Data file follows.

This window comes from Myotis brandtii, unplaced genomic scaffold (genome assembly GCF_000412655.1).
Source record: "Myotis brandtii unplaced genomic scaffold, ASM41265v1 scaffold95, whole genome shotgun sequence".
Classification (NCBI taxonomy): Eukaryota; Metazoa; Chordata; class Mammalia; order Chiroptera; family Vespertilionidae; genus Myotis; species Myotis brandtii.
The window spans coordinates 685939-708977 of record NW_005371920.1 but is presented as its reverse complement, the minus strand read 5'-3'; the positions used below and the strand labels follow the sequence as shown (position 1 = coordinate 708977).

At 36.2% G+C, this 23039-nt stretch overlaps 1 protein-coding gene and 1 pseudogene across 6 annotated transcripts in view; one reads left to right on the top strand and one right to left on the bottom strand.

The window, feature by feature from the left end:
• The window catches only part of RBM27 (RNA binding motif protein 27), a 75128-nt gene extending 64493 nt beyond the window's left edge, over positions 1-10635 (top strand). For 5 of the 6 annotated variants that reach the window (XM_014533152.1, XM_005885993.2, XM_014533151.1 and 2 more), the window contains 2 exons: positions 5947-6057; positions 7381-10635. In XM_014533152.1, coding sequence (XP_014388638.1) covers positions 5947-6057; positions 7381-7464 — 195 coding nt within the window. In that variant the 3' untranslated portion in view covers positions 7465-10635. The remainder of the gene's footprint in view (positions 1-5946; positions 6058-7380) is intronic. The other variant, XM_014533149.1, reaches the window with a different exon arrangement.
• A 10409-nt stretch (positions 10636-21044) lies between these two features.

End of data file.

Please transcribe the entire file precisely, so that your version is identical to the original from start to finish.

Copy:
This window comes from Myotis brandtii, unplaced genomic scaffold (genome assembly GCF_000412655.1).
Source record: "Myotis brandtii unplaced genomic scaffold, ASM41265v1 scaffold95, whole genome shotgun sequence".
Classification (NCBI taxonomy): Eukaryota; Metazoa; Chordata; class Mammalia; order Chiroptera; family Vespertilionidae; genus Myotis; species Myotis brandtii.
The window spans coordinates 685939-708977 of record NW_005371920.1 but is presented as its reverse complement, the minus strand read 5'-3'; the positions used below and the strand labels follow the sequence as shown (position 1 = coordinate 708977).

At 36.2% G+C, this 23039-nt stretch overlaps 1 protein-coding gene and 1 pseudogene across 6 annotated transcripts in view; one reads left to right on the top strand and one right to left on the bottom strand.

The window, feature by feature from the left end:
• The window catches only part of RBM27 (RNA binding motif protein 27), a 75128-nt gene extending 64493 nt beyond the window's left edge, over positions 1-10635 (top strand). For 5 of the 6 annotated variants that reach the window (XM_014533152.1, XM_005885993.2, XM_014533151.1 and 2 more), the window contains 2 exons: positions 5947-6057; positions 7381-10635. In XM_014533152.1, coding sequence (XP_014388638.1) covers positions 5947-6057; positions 7381-7464 — 195 coding nt within the window. In that variant the 3' untranslated portion in view covers positions 7465-10635. The remainder of the gene's footprint in view (positions 1-5946; positions 6058-7380) is intronic. The other variant, XM_014533149.1, reaches the window with a different exon arrangement.
• A 10409-nt stretch (positions 10636-21044) lies between these two features.